Prague - While the opposition Social Democrats have welcomed the election of Barack Obama with excitement, top Czech government officials believe there will be no significant changes of the US foreign policy.
"In his election campaign, Barack Obama created many expectations about solving both domestic and global problems. The whole world will be watching now, thrilled to see how Obama will fulfil his promises," said Czech Prime Minister Mirek Topolánek.
The premier added that he was not surprised by the outcome of the vote and that he does not expect the Czech-US relations to change in any significant way.
President Václav Klaus sent Obama a congratulatory telegram, in which he invited the new US president to visit Prague soon.
"We have not forgotten that the US contributed to the foundation of our modern state, whose 90th anniversary we celebrated this year. Recently, we have deepened our relationship by allying our countries in NATO," Klaus said.
Paroubek: 'Self-reflection and change'
While the premier and the president limited themselves to emphasizing common ties between the two countries and expressing sober expectations, the opposition Social Democrats (ČSSD) did not try to conceal their excitement.
"In many respects, this is a historic election and a hope not only for the US, but also for the whole world," said ČSSD leader Jiří Paroubek. "America has showed that it is capable of deep self-reflection and radical change. We honestly congratulate to the American people."
Some ČSSD officials have also expressed hopes that Obama's election may modify the US foreign policy, especially when it comes to the US plans to build a missile defence radar base on Czech soil. Although, Obama previously indicated that he supports the project.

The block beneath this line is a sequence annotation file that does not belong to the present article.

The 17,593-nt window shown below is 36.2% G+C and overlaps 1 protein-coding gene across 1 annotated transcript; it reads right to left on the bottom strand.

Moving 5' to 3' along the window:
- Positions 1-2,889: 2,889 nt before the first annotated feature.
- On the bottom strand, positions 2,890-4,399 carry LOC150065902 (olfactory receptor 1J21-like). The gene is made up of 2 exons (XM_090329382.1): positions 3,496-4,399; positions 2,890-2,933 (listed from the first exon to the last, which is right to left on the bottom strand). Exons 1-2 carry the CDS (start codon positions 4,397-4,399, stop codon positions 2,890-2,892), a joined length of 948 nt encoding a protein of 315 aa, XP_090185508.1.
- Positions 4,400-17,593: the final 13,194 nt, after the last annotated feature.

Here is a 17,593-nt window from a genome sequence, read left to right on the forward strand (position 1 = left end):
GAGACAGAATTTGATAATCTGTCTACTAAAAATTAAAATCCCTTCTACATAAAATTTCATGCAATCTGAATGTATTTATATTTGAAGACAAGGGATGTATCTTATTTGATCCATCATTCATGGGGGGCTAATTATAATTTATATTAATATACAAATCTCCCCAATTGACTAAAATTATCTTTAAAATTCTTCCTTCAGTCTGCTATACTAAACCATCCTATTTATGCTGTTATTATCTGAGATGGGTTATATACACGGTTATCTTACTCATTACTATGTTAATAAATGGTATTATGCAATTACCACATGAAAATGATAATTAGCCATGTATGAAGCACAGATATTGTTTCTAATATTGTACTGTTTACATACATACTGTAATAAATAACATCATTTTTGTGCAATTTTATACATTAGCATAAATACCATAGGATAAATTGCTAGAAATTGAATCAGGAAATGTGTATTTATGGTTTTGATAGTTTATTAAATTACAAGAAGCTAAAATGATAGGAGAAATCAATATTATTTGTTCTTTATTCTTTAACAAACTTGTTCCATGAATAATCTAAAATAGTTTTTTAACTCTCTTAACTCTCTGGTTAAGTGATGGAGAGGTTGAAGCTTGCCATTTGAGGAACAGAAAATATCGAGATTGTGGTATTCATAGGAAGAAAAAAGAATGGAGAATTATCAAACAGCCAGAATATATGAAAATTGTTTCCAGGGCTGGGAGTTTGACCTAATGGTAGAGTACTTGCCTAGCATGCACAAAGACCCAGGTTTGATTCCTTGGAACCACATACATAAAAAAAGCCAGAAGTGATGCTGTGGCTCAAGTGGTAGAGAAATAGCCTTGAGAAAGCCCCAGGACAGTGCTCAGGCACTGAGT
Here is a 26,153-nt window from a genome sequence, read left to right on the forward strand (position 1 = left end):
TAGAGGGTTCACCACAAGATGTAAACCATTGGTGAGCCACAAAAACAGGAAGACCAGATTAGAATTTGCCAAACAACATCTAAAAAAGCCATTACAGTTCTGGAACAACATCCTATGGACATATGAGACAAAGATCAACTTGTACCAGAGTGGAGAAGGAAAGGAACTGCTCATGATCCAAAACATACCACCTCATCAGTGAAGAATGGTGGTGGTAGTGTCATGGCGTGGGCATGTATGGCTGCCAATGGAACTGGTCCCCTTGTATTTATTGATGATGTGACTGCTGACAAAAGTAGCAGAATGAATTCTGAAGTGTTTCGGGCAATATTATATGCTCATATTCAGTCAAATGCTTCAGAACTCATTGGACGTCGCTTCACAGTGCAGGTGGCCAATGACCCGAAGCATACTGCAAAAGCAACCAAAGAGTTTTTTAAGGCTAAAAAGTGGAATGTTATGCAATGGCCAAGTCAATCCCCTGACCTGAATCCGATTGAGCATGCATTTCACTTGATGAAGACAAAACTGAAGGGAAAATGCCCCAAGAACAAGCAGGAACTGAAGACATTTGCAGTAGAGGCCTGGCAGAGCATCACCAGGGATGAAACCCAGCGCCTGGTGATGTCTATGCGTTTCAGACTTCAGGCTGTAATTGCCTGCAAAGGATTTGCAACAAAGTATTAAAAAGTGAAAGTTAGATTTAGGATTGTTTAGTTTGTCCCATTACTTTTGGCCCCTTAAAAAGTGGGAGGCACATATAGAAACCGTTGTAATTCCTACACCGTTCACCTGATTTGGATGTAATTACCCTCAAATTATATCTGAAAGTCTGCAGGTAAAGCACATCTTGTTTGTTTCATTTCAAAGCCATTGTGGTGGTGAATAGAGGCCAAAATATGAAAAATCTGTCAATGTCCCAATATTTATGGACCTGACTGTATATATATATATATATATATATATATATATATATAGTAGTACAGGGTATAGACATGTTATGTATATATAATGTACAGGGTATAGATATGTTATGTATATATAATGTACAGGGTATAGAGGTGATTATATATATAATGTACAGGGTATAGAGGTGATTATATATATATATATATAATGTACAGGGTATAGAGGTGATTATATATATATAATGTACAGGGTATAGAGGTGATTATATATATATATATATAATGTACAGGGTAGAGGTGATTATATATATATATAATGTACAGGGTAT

"It is hard to predict what will follow. At least, the new president will revise fundamentally the steps made by the Bush administration in the sphere of security policy," says MP and foreign policy expert Jan Hamáček (ČSSD), adding that the ongoing financial crisis could force Obama to curtail spending.
"The USD 711 billion defence budget will be very hard to maintain. New foreign policy priorities will be set and the US radar base in the Czech Republic may not be one of them," Hamáček told Aktuálně.cz.
MP Olga Zubová (Green Party) also said that expected changes in the US foreign policy and the financial crisis might make Obama revise the radar plans.
Americans pick first black president
The Communist Party (KSČM) does not expect any significant changes.
"Our expectations are very earthbound. It is most likely that the US will neither change its stance on the radar base project nor end the wars in Iraq and Afghanistan, says Pavel Kováčik, head of the KSČM deputy group. He adds that the US voters have expressed their desire for change as well as their discontent with the politics of the Republican Party and George Bush in particular.
"It is a good thing that, after the US society was very racist for a long time, it has elected its first African-American president. But it may also be that Americans voted for Obama because they were so mad on George Bush," adds Kováčik.
Agriculture Minister Petr Gandalovič (ODS) believes that the US voters' choice was motivated above all by the financial crisis. "Americans felt that their wallets were a more important topic in this election than security," he said.